This is not normally a problem, unless the URL is already encoded. Since all unicode-based urls use this encoding, they are more prone to these errors. What happens then is that a URL that looks like this:
http://www.frau-vintage.com/2011/%E3%81%95%E3%81%8F%E3%82%89 …

will be encoded again to this:
http://www.frau-vintage.com/2011/%25E3%2581%2595%25E3%25 …

So clicking on such a double-encoded link will unfortunately lead to a 404 page (don’t try it with the links above, because the workaround was already applied there).

A workaround

This workaround is specific to wordpress 404.php, but can be applied quite easily in other frameworks like django, drupal, and maybe even using apache htaccess rule(?).


<?php 
/* detecting 'double-encoded' urls
 *  if the request uri contain %25 (the urlncoded form of '%' symbol)
 *  within the first few characeters, we try to decode the url and redirect
 */
$pos = strpos($_SERVER&#91;'REQUEST_URI'&#93;,'%25');
if ($pos!==false && $pos < 10) :
    header("Status: 301 Moved Permanently");
    header("Location:" . urldecode($_SERVER&#91;'REQUEST_URI'&#93;)); 
else:
    get_header(); ?>
    <h2>Error 404 - Page Not Found</h2>
    <?php get_sidebar(); ?>
    <?php get_footer(); 
endif; ?>

This is placed only in the 404 page. It then grabs the request URI and checks if it contains the string ‘%25’ within the first 10 characters (you can modify the check to suit your needs). If it finds it, it redirects to a urldecoded version of the same page…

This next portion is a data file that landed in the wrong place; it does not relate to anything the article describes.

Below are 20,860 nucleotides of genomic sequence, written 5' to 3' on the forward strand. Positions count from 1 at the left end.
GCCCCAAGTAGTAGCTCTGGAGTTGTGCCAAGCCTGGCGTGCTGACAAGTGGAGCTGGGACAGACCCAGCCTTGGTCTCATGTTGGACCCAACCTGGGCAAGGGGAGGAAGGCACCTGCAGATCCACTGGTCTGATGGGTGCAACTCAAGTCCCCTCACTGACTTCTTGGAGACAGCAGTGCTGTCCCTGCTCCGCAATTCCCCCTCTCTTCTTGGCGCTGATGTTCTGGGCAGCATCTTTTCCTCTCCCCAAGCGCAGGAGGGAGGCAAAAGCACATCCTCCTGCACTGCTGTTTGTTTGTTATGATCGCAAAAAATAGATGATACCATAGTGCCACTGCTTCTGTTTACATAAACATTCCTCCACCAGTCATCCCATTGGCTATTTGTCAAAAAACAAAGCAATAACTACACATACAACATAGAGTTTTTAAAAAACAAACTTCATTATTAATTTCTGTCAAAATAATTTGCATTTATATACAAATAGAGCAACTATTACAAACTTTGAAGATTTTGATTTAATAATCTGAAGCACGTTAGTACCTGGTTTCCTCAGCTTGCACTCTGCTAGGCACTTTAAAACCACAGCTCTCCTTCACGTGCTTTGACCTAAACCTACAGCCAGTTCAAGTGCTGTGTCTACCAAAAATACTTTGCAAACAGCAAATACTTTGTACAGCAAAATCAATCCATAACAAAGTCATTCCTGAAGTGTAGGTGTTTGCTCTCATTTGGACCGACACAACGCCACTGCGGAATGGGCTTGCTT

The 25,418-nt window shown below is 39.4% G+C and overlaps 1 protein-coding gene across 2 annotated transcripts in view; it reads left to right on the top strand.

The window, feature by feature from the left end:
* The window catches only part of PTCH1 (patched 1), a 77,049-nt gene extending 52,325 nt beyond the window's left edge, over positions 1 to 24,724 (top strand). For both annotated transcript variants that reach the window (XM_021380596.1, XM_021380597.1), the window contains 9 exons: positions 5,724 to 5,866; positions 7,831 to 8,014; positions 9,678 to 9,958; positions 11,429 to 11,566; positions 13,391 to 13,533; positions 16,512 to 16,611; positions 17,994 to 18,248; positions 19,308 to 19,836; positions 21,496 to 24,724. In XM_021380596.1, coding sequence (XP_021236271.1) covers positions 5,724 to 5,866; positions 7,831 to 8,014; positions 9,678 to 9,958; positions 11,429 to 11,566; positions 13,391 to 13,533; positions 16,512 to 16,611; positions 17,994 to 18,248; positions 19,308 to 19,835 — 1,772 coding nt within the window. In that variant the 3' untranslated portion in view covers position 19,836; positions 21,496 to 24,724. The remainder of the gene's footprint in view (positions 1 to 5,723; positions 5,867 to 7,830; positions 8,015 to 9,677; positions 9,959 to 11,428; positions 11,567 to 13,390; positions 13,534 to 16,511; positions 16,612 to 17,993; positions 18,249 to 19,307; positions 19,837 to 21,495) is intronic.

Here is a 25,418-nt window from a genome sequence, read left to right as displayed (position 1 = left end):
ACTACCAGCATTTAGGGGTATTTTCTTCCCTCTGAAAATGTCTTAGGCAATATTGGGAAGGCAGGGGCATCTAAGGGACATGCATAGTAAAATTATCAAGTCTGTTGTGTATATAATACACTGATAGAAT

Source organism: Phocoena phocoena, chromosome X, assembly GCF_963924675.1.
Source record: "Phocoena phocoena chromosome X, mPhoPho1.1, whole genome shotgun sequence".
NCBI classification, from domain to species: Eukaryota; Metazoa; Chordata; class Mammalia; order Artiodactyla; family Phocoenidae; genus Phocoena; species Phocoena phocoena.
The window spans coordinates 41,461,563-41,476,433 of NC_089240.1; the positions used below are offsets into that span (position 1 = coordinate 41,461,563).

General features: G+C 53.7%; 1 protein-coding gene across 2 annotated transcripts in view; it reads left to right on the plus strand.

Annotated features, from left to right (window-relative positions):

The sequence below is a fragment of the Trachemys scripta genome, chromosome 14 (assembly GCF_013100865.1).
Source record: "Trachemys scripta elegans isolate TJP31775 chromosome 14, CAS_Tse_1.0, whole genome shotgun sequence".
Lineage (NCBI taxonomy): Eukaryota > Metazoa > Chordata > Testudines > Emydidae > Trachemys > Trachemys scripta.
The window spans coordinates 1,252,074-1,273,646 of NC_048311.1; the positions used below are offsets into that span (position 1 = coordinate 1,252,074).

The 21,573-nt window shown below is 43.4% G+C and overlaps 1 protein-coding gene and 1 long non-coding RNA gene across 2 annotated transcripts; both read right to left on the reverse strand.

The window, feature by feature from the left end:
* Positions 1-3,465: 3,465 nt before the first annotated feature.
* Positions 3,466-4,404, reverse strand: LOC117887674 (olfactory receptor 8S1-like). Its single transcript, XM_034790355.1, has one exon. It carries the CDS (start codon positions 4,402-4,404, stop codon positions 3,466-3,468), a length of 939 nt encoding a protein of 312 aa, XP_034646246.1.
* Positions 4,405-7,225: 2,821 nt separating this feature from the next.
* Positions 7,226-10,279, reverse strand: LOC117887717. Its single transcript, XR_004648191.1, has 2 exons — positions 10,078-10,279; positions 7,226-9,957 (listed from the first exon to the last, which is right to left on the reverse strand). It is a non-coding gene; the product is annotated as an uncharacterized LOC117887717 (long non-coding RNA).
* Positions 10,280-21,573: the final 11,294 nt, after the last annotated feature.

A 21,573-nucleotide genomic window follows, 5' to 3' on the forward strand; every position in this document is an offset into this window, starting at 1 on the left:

Categories
django monitoring optimization python Technology

django memory leaks, part II

On my previous post I talked about django memory management, the little-known maxrequests parameter in particular, and how it can help ‘pop’ some balloons, i.e. kill and restart some django processes in order to release some memory. On this post I’m going to cover some of the things to do or avoid in order to keep memory usage low from within your code. In addition, I am going to show at least one method to monitor (and act automatically!) when memory usage shoots through the roof.

Categories
django monitoring optimization python Technology

django memory leaks, part I

A while ago I was working on optimizing memory use for some django instances. During that process, I managed to better understand memory management within django, and thought it would be nice to share some of those insights. This is by no means a definitive guide. It’s likely to have some mistakes, but I think it helped me grasp the configuration options better, and allowed easier optimization.

Does django leak memory?

In actual fact, No. It doesn’t. The title is therefore misleading. I know. However, if you’re not careful, your memory usage or configuration can easily lead to exhausting all memory and crashing django. So whilst django itself doesn’t leak memory, the end result is very similar.

Memory management in Django – with (bad) illustrations